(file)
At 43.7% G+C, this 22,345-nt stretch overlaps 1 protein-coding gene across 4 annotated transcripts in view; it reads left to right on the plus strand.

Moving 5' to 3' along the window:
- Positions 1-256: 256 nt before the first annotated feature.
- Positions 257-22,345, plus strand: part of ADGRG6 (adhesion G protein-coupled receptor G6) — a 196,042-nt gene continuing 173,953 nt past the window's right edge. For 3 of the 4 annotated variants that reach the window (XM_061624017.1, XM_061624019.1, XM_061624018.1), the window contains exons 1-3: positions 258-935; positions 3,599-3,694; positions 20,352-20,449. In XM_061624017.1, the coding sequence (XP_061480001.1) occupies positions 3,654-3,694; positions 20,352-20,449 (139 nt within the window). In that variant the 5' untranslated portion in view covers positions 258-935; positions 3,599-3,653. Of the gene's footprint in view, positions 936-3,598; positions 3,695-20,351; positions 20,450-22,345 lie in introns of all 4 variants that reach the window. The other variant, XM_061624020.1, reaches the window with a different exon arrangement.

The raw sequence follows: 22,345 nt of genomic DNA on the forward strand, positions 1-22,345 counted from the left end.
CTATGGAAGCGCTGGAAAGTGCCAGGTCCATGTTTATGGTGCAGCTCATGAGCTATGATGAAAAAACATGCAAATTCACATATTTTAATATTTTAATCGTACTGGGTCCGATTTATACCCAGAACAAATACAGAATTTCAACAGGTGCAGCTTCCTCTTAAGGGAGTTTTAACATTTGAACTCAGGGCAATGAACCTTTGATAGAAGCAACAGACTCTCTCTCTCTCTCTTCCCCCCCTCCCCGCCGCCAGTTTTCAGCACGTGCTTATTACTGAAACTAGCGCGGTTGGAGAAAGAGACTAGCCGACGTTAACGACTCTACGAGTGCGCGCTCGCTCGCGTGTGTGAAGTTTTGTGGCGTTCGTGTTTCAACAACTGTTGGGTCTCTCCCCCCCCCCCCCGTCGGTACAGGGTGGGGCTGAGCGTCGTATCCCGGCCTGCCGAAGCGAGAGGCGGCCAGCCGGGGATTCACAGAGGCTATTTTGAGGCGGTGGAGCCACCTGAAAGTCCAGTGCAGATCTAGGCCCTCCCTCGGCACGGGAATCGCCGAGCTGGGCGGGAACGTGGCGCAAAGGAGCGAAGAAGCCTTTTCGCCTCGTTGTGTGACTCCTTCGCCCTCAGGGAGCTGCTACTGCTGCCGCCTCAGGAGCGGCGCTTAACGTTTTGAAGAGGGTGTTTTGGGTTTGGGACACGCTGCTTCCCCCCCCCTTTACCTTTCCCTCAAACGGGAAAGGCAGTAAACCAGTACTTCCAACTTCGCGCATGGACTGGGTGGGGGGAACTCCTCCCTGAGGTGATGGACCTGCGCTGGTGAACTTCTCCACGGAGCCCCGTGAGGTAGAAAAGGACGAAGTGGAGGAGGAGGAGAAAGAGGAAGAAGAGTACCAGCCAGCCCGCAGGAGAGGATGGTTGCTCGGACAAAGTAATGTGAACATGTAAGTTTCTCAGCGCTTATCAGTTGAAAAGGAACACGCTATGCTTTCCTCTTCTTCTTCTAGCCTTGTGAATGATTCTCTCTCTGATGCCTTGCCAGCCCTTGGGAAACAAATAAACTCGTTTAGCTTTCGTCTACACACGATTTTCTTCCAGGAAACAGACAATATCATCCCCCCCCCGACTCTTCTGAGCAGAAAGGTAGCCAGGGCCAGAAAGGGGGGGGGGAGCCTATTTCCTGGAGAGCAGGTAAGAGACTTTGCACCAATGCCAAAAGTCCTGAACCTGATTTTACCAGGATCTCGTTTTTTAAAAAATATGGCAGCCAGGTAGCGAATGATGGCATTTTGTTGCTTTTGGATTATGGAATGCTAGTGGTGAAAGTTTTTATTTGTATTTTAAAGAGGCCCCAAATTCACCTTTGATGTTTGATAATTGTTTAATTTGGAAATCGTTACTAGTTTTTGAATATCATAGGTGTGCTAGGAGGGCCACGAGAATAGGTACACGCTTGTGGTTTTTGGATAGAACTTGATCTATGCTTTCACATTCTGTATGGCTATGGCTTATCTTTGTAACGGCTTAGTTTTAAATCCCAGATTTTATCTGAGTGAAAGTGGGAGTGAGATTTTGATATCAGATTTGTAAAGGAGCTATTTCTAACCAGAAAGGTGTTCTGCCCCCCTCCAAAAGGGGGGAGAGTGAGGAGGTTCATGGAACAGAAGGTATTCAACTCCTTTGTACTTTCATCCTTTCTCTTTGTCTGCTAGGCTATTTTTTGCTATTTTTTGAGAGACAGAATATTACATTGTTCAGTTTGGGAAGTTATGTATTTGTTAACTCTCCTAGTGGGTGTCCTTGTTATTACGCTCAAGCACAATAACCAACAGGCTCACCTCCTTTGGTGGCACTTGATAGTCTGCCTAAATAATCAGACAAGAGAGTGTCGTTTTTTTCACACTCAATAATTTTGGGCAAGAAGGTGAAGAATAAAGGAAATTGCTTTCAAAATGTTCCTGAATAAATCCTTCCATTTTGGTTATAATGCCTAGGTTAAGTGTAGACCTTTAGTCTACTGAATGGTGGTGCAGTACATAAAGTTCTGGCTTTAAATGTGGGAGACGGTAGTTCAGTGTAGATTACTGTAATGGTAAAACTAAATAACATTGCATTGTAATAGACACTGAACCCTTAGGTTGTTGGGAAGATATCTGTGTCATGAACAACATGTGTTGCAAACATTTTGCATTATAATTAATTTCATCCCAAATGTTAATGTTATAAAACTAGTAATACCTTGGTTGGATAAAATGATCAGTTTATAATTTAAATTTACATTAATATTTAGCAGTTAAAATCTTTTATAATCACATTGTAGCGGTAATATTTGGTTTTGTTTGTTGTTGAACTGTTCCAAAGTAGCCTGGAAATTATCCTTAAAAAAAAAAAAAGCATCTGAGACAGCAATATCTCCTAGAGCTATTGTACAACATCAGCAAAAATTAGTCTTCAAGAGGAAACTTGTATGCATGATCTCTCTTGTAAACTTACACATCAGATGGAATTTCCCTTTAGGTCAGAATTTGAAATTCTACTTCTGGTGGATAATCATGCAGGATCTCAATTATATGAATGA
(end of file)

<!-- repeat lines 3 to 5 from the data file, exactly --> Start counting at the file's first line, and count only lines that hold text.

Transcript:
- Positions 1-256: 256 nt before the first annotated feature.
- Positions 257-22,345, plus strand: part of ADGRG6 (adhesion G protein-coupled receptor G6) — a 196,042-nt gene continuing 173,953 nt past the window's right edge. For 3 of the 4 annotated variants that reach the window (XM_061624017.1, XM_061624019.1, XM_061624018.1), the window contains exons 1-3: positions 258-935; positions 3,599-3,694; positions 20,352-20,449. In XM_061624017.1, the coding sequence (XP_061480001.1) occupies positions 3,654-3,694; positions 20,352-20,449 (139 nt within the window). In that variant the 5' untranslated portion in view covers positions 258-935; positions 3,599-3,653. Of the gene's footprint in view, positions 936-3,598; positions 3,695-20,351; positions 20,450-22,345 lie in introns of all 4 variants that reach the window. The other variant, XM_061624020.1, reaches the window with a different exon arrangement.

The raw sequence follows: 22,345 nt of genomic DNA on the forward strand, positions 1-22,345 counted from the left end.